How Many California Estate Planners Does a Married Couple Need?
Bath towels are not the only things that can be designated "His" and "Hers", according to an Orange County estate planning attorney. Under certain circumstances it may be wise for married couples to each have their own California estate planning attorney; a recent Forbes.com post provides tips on how to tell if you need separate estate planners:
If just one spouse has children - if only on spouse has children, there may be differing opinions on the division of assets.
Wealth disparity - if one of you is rich and the other has significantly fewer assets and is financially dependent on the wealthy spouse, the poorer spouse may benefit from having a separate attorney.
Duration of relationship - if you've only been together a short time, you should consider having separate lawyers.
Number of former relationships - if one or both spouses have a number of prior relationships, you should consider having two different estate planning lawyers.
Prenup - if you used separate attorneys for your prenuptial agreement, you should probably have separate attorneys for estate planning.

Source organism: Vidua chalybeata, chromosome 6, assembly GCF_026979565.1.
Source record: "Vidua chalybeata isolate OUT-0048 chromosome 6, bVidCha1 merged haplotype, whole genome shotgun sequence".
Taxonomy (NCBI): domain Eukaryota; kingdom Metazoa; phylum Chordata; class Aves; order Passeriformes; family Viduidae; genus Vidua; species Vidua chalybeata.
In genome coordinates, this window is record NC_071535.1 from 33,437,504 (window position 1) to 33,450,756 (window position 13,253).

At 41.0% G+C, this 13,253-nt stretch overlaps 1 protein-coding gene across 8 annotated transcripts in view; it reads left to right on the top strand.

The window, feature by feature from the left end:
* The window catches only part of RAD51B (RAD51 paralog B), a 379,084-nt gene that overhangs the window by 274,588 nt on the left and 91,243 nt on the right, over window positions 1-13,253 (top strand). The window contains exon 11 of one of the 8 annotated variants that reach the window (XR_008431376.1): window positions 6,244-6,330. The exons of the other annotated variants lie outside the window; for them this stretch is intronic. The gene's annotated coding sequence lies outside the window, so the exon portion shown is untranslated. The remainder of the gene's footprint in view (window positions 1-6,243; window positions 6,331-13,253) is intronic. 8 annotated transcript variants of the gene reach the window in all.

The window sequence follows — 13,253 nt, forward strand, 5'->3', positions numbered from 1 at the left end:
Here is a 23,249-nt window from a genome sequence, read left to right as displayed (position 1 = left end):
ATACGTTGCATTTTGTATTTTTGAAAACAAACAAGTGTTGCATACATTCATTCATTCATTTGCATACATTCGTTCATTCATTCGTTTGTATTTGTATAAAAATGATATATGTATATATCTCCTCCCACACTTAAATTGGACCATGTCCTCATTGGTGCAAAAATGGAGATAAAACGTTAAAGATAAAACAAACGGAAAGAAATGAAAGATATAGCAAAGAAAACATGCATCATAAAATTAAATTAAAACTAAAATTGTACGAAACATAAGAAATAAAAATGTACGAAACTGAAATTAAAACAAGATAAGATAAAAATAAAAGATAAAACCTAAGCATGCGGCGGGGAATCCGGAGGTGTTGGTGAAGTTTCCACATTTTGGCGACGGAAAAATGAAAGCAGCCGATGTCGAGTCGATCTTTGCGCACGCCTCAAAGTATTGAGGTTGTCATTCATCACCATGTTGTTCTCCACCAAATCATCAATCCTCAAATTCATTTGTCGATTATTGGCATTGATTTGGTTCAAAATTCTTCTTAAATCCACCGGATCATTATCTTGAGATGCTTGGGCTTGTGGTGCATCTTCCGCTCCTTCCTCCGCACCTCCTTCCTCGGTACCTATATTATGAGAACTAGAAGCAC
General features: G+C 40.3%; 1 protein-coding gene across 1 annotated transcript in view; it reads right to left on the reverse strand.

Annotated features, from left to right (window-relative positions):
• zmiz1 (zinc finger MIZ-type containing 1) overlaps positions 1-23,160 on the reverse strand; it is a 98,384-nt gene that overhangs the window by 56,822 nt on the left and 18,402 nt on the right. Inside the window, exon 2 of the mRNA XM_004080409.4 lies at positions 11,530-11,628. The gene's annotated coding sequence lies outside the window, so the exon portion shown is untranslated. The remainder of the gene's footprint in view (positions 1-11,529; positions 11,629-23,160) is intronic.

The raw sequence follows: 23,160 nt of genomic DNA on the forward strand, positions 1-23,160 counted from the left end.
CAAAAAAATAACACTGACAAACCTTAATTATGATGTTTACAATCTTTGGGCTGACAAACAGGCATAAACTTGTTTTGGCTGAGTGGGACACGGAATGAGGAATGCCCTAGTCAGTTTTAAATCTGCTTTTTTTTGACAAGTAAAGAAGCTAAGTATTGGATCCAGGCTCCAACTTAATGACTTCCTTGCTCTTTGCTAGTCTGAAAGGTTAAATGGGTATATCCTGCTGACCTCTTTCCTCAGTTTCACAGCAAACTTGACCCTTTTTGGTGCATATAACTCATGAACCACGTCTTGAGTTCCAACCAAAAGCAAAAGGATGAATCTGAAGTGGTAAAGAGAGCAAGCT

Age difference - the bigger the age difference, the bigger the need for separate representation.
Secrets - if you have kept secrets from your spouse that could come out during estate planning, you probably want a separate attorney.
The Flanigan Law Group provides Southern California residents with personal attention for estate planning, administration and litigation legal services. When disputes between families, arise, they are very successful in resolving legal estate issues quickly and efficiently while preserving financial and emotional resources. Contact the Flanigan Law Group at 949-450-0042.